Saturday, August 25, 2007

FAA History Lesson -- August 25



This history lesson will be just a little different. First, we’ll start off in last March. On March 23, 2007 the FAA issued a press release with this sentence.

”Airspace delays are virtually eliminated and route flexibility is enhanced.”

You might want to ask yourself, what -- exactly -- are “airspace delays” ? Whatever they are, I’m sure we’re all for eliminating them. Right ? Don’t be so sure.

The FAA is redesigning the airspace surrounding the New York Metropolitan area. That could be a good thing or a bad thing -- depending on how many airplanes are routed over your house. Whichever it is, it isn’t the first time airspace has been redesigned and it won’t “eliminate” delays.


From the FAA Historical Chronology, 1926-1996...

”Aug 25, 1988: FAA announced changes to the Expanded East Coast Plan because of numerous complaints of increased noise by New Jersey residents. Changes to the EECP included rerouting Newark westbound departures from 11 p.m. to 7 a.m. (See Feb 12, 1987, and Mar 11, 1991.) ”

The Expanded East Coast Plan was a previous “redesign” of the airspace around the New York area. As the name implies, it changed the entire East coast in an attempt to ease delays. I’m guessing that you can figure out that -- even if it worked -- fixing something in air traffic control doesn’t mean it stays fixed. The plain and simple truth is that the National Airspace System should always be in a constant state of repair. Modernization of equipment and redesign (I prefer to think of it as updating) of airspace should be a continuous process.

Having said all that (and there is so much more I could say about it), what caught my eye in today’s history lesson is the next part. When it says, “See... Mar 11, 1991”, sometimes, it pays to actually do that.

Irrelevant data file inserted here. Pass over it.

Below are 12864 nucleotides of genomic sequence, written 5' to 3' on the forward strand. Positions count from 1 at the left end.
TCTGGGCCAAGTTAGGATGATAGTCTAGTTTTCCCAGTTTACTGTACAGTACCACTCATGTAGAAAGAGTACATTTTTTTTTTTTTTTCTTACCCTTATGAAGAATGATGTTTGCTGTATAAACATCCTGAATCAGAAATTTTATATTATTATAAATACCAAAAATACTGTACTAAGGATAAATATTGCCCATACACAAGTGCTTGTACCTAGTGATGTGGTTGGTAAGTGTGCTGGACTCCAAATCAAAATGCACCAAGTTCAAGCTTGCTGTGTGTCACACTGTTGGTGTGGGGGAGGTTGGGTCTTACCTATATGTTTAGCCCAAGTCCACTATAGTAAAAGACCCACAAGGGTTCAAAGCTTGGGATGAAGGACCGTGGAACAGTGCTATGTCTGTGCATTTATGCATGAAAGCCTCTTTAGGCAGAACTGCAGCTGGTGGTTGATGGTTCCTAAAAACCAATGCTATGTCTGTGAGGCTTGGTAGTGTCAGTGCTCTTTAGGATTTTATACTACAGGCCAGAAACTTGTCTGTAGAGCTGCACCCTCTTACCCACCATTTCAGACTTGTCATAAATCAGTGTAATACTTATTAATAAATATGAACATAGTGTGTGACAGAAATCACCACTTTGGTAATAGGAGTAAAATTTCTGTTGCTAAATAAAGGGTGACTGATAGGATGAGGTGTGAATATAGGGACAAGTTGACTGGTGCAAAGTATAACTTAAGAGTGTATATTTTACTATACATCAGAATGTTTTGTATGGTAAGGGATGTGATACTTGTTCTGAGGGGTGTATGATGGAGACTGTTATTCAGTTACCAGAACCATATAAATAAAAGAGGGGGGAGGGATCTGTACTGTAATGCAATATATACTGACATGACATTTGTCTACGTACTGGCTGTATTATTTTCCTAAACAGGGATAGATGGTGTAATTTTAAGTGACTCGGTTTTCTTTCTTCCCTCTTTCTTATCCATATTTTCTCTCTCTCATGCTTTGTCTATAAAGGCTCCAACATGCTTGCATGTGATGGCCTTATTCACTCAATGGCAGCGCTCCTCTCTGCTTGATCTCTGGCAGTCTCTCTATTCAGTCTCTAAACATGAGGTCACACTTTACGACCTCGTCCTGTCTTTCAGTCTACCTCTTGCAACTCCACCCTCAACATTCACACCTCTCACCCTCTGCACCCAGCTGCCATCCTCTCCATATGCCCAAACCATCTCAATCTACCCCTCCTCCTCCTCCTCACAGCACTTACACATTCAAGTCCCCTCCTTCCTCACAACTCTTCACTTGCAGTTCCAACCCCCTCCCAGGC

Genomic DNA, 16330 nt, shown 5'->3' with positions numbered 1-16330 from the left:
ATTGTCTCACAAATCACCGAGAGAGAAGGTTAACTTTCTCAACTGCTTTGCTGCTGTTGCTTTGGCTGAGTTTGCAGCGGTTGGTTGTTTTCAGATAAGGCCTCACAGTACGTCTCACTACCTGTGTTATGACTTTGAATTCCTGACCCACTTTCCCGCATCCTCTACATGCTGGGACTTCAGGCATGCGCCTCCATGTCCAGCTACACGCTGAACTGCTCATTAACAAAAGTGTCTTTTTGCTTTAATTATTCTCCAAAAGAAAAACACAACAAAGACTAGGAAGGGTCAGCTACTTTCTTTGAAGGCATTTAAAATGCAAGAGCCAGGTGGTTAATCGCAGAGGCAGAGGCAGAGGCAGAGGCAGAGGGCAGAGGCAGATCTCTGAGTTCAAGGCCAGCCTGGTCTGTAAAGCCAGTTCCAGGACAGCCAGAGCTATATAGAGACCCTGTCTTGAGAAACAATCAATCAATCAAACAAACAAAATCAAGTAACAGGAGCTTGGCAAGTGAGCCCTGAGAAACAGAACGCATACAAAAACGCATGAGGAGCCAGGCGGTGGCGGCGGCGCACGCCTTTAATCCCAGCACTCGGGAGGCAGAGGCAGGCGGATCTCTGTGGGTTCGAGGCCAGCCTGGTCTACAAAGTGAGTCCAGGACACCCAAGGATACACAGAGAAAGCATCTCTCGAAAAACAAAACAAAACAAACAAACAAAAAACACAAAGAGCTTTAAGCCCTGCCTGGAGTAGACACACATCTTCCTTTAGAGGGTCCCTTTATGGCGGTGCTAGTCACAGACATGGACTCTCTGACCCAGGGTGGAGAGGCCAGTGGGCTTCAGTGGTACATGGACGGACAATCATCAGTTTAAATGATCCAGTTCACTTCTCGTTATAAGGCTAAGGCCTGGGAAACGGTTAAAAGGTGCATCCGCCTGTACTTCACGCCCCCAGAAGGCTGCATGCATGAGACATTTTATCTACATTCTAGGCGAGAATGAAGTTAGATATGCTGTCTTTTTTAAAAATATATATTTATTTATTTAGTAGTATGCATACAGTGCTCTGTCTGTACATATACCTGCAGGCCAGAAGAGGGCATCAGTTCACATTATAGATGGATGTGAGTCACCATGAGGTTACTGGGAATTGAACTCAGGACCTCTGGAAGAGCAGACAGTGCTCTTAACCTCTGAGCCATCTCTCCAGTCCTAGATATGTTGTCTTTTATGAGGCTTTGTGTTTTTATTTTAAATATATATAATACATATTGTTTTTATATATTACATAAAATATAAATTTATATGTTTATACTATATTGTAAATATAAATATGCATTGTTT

From the FAA Historical Chronology, 1926-1996...

”Mar 11, 1991: FAA began a series of hearings in New Jersey to obtain public comment on the noise effects of air traffic changes under the Expanded East Coast Plan (EECP), which had been implemented in phases between Feb 1987 and Mar 1988 (see Aug 25, 1988). The meetings reflected strong citizen discontent with the EECP. On Jun 28, FAA announced a contract with PRC, Inc., to assist in developing an Environmental Impact Statement (EIS) on the effects of New Jersey flight patterns revised under the EECP. In Oct 1992, Congress acted to freeze the pay levels of certain FAA employees involved with the project until the final impact statement was completed...”

(emphasis added)

The next time somebody wants you to believe that Congress can’t act -- that they are powerless -- I hope you’ll remember that little tidbit. The next time that somebody wants you to believe that citizens are powerless -- I hope you’ll come back and read this. And the next time somebody tries to tell you that solving airline delays is simple -- I hope you’ll remember it just ain’t so.

Don Brown
August 25, 2007

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